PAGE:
Our church has time during every service where someone leads us in a short reflection before we take communion. This person also leads us in prayer before we pass the offering bags(no offering plates for us, we have fancy bags).
There is a rotation of regulars who lead this time. Most of them are lay people. It’s one thing I love about our church. Some weeks it’s my friend, Lyneta. A few weeks ago she shared a funny story while her husband smiled and played keyboard background music and I wondered if he knew ahead of time that she was going to talk about him. Other times it’s different small group leaders. One of my favorites is Allen.
Here’s what you need to know about Allen. At first meeting, he’s quiet and reserved. His day job involves helping other people communicate their words, but that doesn’t mean he doesn’t have words of his own to share. He doesn’t waste his words. So, when he says something, I listen.
When it’s Allen’s turn to stand in front of our scruffy church, he always includes this line in his prayer before we give our offering:
“We’re not confused about whose it is.”
It doesn’t matter the number of times he prays those words, it always makes my heart sit up and listen.
We’re not confused.
Talking about money– especially at church– can make us feel all sorts of angst. We feel uncomfortable, conflicted, convicted. That’s a natural response when there’s a lack of alignment between what we’re doing and what we know to be true. There are plenty of complicated truths in Scripture– who owns everything isn’t one of them.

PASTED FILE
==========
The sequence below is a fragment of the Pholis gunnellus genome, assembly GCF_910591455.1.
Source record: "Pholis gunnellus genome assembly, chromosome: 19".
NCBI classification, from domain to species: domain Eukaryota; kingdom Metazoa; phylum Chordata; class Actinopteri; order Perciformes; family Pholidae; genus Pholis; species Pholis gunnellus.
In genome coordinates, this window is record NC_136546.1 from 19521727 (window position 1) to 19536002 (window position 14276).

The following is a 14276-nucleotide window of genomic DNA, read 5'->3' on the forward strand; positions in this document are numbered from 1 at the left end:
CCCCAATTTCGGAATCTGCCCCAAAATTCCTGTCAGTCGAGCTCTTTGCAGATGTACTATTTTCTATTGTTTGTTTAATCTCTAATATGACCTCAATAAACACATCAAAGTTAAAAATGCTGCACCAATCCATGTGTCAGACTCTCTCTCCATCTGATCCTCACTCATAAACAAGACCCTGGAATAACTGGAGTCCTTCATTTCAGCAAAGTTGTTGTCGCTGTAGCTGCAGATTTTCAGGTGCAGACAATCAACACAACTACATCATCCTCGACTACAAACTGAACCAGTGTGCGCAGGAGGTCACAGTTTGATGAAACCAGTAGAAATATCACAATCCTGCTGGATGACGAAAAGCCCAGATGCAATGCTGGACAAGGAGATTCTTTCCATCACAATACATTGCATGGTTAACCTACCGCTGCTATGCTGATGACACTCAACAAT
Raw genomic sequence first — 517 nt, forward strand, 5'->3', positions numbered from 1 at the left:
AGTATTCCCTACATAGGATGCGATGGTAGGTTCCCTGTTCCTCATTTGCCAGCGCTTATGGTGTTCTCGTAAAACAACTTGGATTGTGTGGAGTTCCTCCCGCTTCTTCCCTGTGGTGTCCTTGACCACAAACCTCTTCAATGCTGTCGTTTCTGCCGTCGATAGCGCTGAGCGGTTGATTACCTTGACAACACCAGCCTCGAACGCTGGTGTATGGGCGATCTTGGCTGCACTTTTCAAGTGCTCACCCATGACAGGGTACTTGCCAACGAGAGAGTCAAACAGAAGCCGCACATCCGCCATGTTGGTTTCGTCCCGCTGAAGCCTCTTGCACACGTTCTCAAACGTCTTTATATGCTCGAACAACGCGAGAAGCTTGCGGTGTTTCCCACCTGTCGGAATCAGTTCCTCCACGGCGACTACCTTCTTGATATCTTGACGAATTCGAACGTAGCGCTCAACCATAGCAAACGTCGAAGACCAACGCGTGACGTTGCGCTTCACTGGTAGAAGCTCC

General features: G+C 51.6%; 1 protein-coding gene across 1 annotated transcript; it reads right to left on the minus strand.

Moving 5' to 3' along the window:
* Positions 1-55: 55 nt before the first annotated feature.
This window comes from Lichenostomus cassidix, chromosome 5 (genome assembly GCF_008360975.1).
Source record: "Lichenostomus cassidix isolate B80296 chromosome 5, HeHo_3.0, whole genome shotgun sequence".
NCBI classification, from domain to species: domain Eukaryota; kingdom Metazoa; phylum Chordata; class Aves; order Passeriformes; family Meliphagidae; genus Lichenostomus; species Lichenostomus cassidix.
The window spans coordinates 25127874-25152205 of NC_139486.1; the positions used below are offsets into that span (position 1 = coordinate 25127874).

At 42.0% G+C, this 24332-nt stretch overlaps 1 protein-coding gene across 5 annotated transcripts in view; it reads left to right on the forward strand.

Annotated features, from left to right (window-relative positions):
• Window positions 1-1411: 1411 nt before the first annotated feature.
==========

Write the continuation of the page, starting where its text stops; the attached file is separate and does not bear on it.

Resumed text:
Allen’s right. We’re not confused.
Our problem isn’t a lack of understanding.
Too often the way we handle money sends the message that we’re in charge. If we plan things just right, everything is going to be fine. We live like we’re the owners. The way we handle our finances declares where we place our trust.
This is one reason I like to use a surprising modifier to describe our budget.
At first glance, that approach seems at odds with a budget that’s planned out to the last penny. Maybe. However, it’s the lens I’ve been using to view our bank account in a way that reminds me of its proper ownership.
How does this look practically?
We still do a monthly budget. It includes allocations for living expenses, for giving and for saving, but we don’t let it boss us around when it comes to the limits of our generosity. It’s our own spin on the “babysteps”. It keeps us from legalism in our finances and reminds us we’re not the boss. “Interruptible” means we still do what we can to pay attention to the needs around us and ask how our spending can show that we care about our neighbors.
How we give is one reflection of how we love. It’s unavoidably linked to loving our neighbors and our community.
*The neighbor girl selling cookies.
*The boy scout selling popcorn.
*The gofundme for the child with the rare disease.
*The lifegroup member whose car is dying.
*The friend who has been unemployed for months.
We hold our budget loosely. If God is pushing us toward giving, we trust that the math is going to work, in the end.